Climate change is costing Ohio’s cities money. And it will continue to do so. Earlier this month, Power a Clean Future Ohio and the Ohio Environmental Council released a report entitled The Bill Is Coming Due: Calculating the Financial Cost of Climate Change to Ohio’s Local Governments. The report explains in detail how climate change is raising costs of everything from street maintenance to construction projects in cities. As an example, this excerpt from testimony PCFO Executive Director Joe Flarida gave to the Senate Banking, Housing, and Urban Affairs Committee describes how Cincinnati had to spend $18 million from its operating budget to reinforce a hillside that was collapsing due to increased rainfall in the city—$18 million that was intended for a new police station.
The Inflation Reduction Act (IRA), which was signed into law on August 16, 2022, directs significant federal funds to initiatives to address climate change, and many of those funds will go directly to cities and other local governments that are impacted by climate change. Those funds could not be more needed or timely. Shortly after signing the Inflation Reduction Act, the White House released fact sheets detailing the impact of the law in each state—Ohio’s fact sheet highlights, among other things, funding for a new Neighborhood Access and Equity Grant Program and investments in clean energy and energy efficiency upgrades (more detail below).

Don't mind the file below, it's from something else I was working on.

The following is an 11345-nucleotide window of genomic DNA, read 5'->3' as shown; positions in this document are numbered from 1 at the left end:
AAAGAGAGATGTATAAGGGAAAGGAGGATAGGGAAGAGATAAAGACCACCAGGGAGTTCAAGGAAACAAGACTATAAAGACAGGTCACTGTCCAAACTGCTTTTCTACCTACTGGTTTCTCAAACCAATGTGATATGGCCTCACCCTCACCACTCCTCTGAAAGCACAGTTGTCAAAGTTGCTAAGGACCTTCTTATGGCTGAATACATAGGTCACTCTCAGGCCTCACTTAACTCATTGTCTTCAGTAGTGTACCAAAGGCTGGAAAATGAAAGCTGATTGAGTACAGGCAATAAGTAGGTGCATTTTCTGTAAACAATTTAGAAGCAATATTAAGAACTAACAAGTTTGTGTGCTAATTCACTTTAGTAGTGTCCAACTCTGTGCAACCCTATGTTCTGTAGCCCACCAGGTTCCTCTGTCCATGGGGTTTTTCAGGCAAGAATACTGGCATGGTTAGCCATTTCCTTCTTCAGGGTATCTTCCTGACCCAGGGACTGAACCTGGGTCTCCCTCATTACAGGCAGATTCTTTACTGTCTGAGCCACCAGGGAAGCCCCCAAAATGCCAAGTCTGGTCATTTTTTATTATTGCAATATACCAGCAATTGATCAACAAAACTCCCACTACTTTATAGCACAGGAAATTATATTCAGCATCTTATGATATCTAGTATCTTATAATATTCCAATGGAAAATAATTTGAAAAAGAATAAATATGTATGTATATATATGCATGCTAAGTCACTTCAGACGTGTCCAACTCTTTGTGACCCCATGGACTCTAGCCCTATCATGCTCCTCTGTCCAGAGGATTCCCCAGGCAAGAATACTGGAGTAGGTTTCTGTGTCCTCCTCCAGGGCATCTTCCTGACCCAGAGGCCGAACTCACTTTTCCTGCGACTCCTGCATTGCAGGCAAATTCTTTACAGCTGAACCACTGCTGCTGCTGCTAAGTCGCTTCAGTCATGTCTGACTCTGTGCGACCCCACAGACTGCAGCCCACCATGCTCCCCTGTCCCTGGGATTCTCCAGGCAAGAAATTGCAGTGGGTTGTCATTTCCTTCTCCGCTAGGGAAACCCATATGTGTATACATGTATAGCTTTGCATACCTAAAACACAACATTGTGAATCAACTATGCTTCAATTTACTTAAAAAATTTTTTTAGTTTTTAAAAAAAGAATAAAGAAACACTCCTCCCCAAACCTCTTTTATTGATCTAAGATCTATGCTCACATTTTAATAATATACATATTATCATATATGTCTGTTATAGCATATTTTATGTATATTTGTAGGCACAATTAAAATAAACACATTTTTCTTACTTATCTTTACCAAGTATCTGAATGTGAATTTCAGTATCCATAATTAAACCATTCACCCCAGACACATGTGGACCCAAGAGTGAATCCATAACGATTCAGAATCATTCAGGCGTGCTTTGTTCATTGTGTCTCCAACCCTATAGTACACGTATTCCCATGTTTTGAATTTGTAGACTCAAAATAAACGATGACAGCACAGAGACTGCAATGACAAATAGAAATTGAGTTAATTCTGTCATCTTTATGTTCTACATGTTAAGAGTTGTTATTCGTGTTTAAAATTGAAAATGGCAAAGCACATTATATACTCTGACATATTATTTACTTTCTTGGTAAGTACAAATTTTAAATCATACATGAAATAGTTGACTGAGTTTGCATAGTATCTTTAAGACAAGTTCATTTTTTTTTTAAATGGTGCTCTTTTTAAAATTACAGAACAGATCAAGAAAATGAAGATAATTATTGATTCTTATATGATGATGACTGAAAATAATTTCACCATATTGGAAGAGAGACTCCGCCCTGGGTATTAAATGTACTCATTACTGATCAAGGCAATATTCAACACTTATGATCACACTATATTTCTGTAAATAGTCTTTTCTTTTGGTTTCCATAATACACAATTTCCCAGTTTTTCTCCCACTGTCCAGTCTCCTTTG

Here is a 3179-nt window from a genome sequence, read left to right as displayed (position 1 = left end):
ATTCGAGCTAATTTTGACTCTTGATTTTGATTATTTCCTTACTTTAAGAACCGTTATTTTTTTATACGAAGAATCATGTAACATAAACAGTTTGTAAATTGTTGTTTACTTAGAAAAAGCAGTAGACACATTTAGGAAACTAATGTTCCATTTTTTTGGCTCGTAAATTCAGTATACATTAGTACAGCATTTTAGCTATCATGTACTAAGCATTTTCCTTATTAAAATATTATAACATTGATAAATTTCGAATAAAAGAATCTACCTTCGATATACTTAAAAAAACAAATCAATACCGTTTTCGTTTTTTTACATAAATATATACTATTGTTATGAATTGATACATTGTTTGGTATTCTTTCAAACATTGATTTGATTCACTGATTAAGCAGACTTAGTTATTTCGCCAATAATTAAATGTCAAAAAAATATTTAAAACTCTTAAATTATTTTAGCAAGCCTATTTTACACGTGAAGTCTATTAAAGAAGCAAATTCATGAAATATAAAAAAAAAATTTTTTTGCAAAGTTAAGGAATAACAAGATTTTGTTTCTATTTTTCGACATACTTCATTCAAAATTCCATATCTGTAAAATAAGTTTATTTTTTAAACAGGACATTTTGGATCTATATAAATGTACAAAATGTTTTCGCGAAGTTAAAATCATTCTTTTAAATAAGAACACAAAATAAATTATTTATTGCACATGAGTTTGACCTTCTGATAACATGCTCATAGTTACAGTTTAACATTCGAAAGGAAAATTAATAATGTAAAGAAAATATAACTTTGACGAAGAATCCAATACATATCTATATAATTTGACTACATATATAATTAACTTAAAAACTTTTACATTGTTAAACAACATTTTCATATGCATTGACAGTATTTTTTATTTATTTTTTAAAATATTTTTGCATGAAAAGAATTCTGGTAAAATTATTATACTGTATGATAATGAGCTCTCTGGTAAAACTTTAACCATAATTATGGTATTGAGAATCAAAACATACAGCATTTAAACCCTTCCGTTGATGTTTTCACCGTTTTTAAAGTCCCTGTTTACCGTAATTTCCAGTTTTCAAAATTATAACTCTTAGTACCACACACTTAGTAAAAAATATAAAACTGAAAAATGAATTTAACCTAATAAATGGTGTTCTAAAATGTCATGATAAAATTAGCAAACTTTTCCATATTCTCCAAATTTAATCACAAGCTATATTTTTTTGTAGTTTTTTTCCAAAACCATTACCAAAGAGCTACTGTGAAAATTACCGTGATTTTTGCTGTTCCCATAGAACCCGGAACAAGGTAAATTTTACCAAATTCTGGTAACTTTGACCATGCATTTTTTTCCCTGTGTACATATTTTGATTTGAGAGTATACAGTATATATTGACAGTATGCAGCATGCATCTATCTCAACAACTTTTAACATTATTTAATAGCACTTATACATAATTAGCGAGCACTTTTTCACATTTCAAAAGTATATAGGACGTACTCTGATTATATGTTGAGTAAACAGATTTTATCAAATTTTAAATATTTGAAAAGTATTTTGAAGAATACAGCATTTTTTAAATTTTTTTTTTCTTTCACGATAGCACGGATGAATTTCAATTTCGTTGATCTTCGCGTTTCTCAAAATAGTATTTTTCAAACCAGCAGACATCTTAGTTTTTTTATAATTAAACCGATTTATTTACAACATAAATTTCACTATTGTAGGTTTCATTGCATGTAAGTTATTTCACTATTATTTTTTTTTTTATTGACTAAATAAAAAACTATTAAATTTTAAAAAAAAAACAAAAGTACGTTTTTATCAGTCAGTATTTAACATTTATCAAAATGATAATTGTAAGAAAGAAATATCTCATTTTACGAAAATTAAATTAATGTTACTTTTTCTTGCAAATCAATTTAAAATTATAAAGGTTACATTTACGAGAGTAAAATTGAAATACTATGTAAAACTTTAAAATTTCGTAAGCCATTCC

The following is what we know about specific funding in the IRA for cities. This info is drawn from this fantastic post at Columbia Law School’s Climate Law Blog.